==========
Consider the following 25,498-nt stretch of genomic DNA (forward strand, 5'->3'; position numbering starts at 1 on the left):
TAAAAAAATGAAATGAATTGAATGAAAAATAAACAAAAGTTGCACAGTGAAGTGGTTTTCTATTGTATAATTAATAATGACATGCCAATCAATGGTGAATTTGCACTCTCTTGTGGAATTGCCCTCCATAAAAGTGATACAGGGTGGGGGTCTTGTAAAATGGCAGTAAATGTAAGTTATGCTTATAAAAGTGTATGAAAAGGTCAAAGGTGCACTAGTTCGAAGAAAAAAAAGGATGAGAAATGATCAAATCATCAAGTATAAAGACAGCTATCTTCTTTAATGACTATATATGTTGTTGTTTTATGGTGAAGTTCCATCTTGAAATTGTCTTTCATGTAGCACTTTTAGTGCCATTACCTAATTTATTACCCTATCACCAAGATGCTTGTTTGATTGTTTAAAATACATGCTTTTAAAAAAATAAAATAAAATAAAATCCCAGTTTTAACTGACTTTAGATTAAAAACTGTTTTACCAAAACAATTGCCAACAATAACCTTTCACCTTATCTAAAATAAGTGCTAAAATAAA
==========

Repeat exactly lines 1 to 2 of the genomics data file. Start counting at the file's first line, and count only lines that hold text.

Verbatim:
Consider the following 25,498-nt stretch of genomic DNA (forward strand, 5'->3'; position numbering starts at 1 on the left):
TAAAAAAATGAAATGAATTGAATGAAAAATAAACAAAAGTTGCACAGTGAAGTGGTTTTCTATTGTATAATTAATAATGACATGCCAATCAATGGTGAATTTGCACTCTCTTGTGGAATTGCCCTCCATAAAAGTGATACAGGGTGGGGGTCTTGTAAAATGGCAGTAAATGTAAGTTATGCTTATAAAAGTGTATGAAAAGGTCAAAGGTGCACTAGTTCGAAGAAAAAAAAGGATGAGAAATGATCAAATCATCAAGTATAAAGACAGCTATCTTCTTTAATGACTATATATGTTGTTGTTTTATGGTGAAGTTCCATCTTGAAATTGTCTTTCATGTAGCACTTTTAGTGCCATTACCTAATTTATTACCCTATCACCAAGATGCTTGTTTGATTGTTTAAAATACATGCTTTTAAAAAAATAAAATAAAATAAAATCCCAGTTTTAACTGACTTTAGATTAAAAACTGTTTTACCAAAACAATTGCCAACAATAACCTTTCACCTTATCTAAAATAAGTGCTAAAATAAA